Classical Greek Mythology

Euripides, Medea, and Dionysus

What is the plot of Medea?

Medea was first produced at the City Dionysia of 431 B.C.E. It takes up the story of the hero Jason and his sorceress wife after they return to Greece with the Golden Fleece, an ancient myth well known to Euripides’ audience. As with Sophocles, Euripides sought to extract a mythos, a viable plot for his play from within this long and complex story. The audience knew that in Corinth, where they lived after the Golden Fleece quest, Jason and Medea’s marriage had been threatened by Jason’s willingness to abandon his wife in order to make a politically advantageous marriage to Glauce, the daughter of the Corinthian king, Creon (not the same as Creon of Thebes in Sophocles’ Oedipus plays). The plot as developed by Euripides would focus not so much on Jason as on the inner turmoil of Medea, so, logically, the beginning—to use Aristotle’s formula—finds Medea grieving over her impossible position. She is a woman in a world dominated (like fifth-century B.C.E. Athens) by rules and traditions favorable to males, and she is an out-sider—a foreign, barbarian enchantress living in a Greek world. And her husband has deserted her. Even a Greek audience would have felt some pity, but the fear Aristotle said was necessary would have been generated by the audience’s knowledge of Medea’s powers, already demonstrated in the Golden Fleece aspect of the larger story.

In the middle of the plot, the agon, as Medea grieves and bemoans the horrors of her position, the king, Creon, arrives and, as does the audience, fearing Medea’s powers, announces that she is to go into exile. But Creon agrees to a one-day reprieve when Medea, pretending humility, requests it. At this point the audience, even more aware of Medea’s powers than is Creon, would have gasped at Creon’s willingness to allow what is, in effect, a time bomb, to remain in his territory even for one day.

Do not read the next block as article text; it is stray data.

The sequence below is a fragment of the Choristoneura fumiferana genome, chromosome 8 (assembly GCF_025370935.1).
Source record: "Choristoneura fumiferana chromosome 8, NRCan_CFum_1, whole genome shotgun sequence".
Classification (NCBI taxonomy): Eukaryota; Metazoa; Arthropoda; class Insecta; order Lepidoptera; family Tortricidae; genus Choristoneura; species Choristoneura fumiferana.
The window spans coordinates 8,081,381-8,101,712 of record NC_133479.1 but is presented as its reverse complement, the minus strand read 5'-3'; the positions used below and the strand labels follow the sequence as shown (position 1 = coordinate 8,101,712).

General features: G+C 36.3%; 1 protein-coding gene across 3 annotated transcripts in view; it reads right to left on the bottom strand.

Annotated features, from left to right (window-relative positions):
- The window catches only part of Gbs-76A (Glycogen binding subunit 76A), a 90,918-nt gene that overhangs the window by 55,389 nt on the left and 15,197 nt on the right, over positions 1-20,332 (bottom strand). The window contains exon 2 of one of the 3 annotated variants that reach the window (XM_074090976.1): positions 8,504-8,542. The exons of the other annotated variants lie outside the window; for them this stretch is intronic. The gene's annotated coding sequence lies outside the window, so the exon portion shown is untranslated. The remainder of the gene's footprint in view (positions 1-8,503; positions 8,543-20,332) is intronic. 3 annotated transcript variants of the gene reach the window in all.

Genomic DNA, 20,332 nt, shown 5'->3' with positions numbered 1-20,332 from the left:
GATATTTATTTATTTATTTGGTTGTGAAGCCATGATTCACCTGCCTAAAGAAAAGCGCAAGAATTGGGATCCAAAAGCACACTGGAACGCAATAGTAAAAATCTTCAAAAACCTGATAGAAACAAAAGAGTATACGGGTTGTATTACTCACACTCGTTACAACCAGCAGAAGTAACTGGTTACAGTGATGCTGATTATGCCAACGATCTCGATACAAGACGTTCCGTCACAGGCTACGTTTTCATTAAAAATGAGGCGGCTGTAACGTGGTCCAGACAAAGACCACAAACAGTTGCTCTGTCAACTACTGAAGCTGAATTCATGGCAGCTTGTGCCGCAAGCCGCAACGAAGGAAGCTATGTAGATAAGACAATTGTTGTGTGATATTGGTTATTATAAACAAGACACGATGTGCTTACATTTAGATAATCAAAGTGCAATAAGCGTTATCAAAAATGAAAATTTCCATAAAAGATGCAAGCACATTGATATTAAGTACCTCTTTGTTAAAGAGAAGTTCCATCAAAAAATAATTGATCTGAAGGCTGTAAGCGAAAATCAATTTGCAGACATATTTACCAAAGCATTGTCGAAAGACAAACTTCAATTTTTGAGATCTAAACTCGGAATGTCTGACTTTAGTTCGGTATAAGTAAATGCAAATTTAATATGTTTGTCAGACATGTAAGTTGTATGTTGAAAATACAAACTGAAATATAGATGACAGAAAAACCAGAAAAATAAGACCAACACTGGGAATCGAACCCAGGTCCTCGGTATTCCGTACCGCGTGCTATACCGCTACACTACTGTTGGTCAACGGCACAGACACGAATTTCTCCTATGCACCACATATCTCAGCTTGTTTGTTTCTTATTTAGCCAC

Now a famous character, one well known to the Athenian audience, arrives. This is the legendary Athenian king Aegeus, the human father of the hero Theseus. Aegeus is swayed by Medea’s sad story and agrees to give her sanctuary in Athens if she can make her way there and if she will help his wife to conceive a child. Once again, knowing the story of Medea in Athens, and her attempt to rid the world of Theseus, the audience must have reacted in disbelief and horror. So far two powerful men have been somewhat out-maneuvered by Medea. The struggle between the protagonist Medea and the antagonist, the patriarchal world, proceeds, as Jason himself arrives. Jason attempts to justify his position, to explain rationally why it is best for him and the children, and even for Medea, to accept his new marriage. Furious, Medea accuses Jason of forgetting that she had left her home for him, that she had made his Golden Fleece quest a success, and that she was, after all, his wife. Jason leaves, and Medea plots revenge. She calls Jason back, apologizes, and pretends to have accepted the new marriage. She sends a poisoned robe to Glauce as a wedding present carried by her two children. Glauce and Creon are both killed by the poison.

The end comes when Jason enters as Medea has killed their children and is being taken away magically by a flying chariot.

The hero Jason and his sorceress wife, Medea, shown here in a 1907 painting by John William Waterhouse, are the subject of a play by Euripides.


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